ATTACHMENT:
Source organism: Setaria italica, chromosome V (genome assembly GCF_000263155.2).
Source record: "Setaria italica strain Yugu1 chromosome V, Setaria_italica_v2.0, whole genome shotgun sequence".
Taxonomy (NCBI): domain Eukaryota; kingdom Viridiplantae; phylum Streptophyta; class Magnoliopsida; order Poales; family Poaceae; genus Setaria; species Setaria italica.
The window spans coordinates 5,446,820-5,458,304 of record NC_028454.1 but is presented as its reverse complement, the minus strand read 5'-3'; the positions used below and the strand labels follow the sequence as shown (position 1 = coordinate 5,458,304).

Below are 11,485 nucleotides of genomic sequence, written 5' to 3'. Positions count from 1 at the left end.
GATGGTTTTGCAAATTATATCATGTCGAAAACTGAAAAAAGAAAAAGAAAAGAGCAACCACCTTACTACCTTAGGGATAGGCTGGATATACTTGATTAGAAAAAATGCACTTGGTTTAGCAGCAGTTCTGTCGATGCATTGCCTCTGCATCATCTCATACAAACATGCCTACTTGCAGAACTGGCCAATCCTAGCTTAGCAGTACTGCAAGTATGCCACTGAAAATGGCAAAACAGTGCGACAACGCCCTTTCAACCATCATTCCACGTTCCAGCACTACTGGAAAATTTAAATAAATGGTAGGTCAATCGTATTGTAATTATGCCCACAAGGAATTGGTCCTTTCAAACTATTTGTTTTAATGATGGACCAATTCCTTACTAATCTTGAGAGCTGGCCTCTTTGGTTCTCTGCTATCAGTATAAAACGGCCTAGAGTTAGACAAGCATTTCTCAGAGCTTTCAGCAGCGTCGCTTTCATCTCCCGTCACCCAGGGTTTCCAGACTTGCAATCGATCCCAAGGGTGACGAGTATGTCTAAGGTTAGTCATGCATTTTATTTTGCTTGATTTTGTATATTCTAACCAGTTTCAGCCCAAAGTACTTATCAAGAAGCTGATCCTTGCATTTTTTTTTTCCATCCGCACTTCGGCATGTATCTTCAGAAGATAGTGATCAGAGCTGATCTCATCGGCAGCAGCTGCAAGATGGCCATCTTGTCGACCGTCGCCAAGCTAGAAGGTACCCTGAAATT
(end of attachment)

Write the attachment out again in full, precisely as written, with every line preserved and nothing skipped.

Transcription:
Source organism: Setaria italica, chromosome V (genome assembly GCF_000263155.2).
Source record: "Setaria italica strain Yugu1 chromosome V, Setaria_italica_v2.0, whole genome shotgun sequence".
Taxonomy (NCBI): domain Eukaryota; kingdom Viridiplantae; phylum Streptophyta; class Magnoliopsida; order Poales; family Poaceae; genus Setaria; species Setaria italica.
The window spans coordinates 5,446,820-5,458,304 of record NC_028454.1 but is presented as its reverse complement, the minus strand read 5'-3'; the positions used below and the strand labels follow the sequence as shown (position 1 = coordinate 5,458,304).

Below are 11,485 nucleotides of genomic sequence, written 5' to 3'. Positions count from 1 at the left end.
GATGGTTTTGCAAATTATATCATGTCGAAAACTGAAAAAAGAAAAAGAAAAGAGCAACCACCTTACTACCTTAGGGATAGGCTGGATATACTTGATTAGAAAAAATGCACTTGGTTTAGCAGCAGTTCTGTCGATGCATTGCCTCTGCATCATCTCATACAAACATGCCTACTTGCAGAACTGGCCAATCCTAGCTTAGCAGTACTGCAAGTATGCCACTGAAAATGGCAAAACAGTGCGACAACGCCCTTTCAACCATCATTCCACGTTCCAGCACTACTGGAAAATTTAAATAAATGGTAGGTCAATCGTATTGTAATTATGCCCACAAGGAATTGGTCCTTTCAAACTATTTGTTTTAATGATGGACCAATTCCTTACTAATCTTGAGAGCTGGCCTCTTTGGTTCTCTGCTATCAGTATAAAACGGCCTAGAGTTAGACAAGCATTTCTCAGAGCTTTCAGCAGCGTCGCTTTCATCTCCCGTCACCCAGGGTTTCCAGACTTGCAATCGATCCCAAGGGTGACGAGTATGTCTAAGGTTAGTCATGCATTTTATTTTGCTTGATTTTGTATATTCTAACCAGTTTCAGCCCAAAGTACTTATCAAGAAGCTGATCCTTGCATTTTTTTTTTCCATCCGCACTTCGGCATGTATCTTCAGAAGATAGTGATCAGAGCTGATCTCATCGGCAGCAGCTGCAAGATGGCCATCTTGTCGACCGTCGCCAAGCTAGAAGGTACCCTGAAATT